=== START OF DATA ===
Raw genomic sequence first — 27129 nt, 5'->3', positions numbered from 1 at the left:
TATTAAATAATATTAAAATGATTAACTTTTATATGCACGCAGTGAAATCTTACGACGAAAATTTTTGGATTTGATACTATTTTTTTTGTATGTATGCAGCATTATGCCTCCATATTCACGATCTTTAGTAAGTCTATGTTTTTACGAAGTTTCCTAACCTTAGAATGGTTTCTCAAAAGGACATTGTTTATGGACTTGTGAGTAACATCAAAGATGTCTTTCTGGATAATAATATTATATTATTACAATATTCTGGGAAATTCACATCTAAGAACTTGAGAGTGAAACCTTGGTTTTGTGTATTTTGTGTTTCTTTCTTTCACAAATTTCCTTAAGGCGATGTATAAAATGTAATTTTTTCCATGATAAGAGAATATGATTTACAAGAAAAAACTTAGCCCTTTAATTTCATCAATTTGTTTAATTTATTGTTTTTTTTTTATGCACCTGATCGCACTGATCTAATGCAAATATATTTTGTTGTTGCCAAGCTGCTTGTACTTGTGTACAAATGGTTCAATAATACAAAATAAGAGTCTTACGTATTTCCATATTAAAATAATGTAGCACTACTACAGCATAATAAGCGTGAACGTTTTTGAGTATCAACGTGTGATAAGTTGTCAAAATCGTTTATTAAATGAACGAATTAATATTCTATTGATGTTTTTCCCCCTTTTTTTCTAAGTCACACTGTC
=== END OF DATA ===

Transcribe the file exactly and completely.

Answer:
Raw genomic sequence first — 27129 nt, 5'->3', positions numbered from 1 at the left:
TATTAAATAATATTAAAATGATTAACTTTTATATGCACGCAGTGAAATCTTACGACGAAAATTTTTGGATTTGATACTATTTTTTTTGTATGTATGCAGCATTATGCCTCCATATTCACGATCTTTAGTAAGTCTATGTTTTTACGAAGTTTCCTAACCTTAGAATGGTTTCTCAAAAGGACATTGTTTATGGACTTGTGAGTAACATCAAAGATGTCTTTCTGGATAATAATATTATATTATTACAATATTCTGGGAAATTCACATCTAAGAACTTGAGAGTGAAACCTTGGTTTTGTGTATTTTGTGTTTCTTTCTTTCACAAATTTCCTTAAGGCGATGTATAAAATGTAATTTTTTCCATGATAAGAGAATATGATTTACAAGAAAAAACTTAGCCCTTTAATTTCATCAATTTGTTTAATTTATTGTTTTTTTTTTATGCACCTGATCGCACTGATCTAATGCAAATATATTTTGTTGTTGCCAAGCTGCTTGTACTTGTGTACAAATGGTTCAATAATACAAAATAAGAGTCTTACGTATTTCCATATTAAAATAATGTAGCACTACTACAGCATAATAAGCGTGAACGTTTTTGAGTATCAACGTGTGATAAGTTGTCAAAATCGTTTATTAAATGAACGAATTAATATTCTATTGATGTTTTTCCCCCTTTTTTTCTAAGTCACACTGTC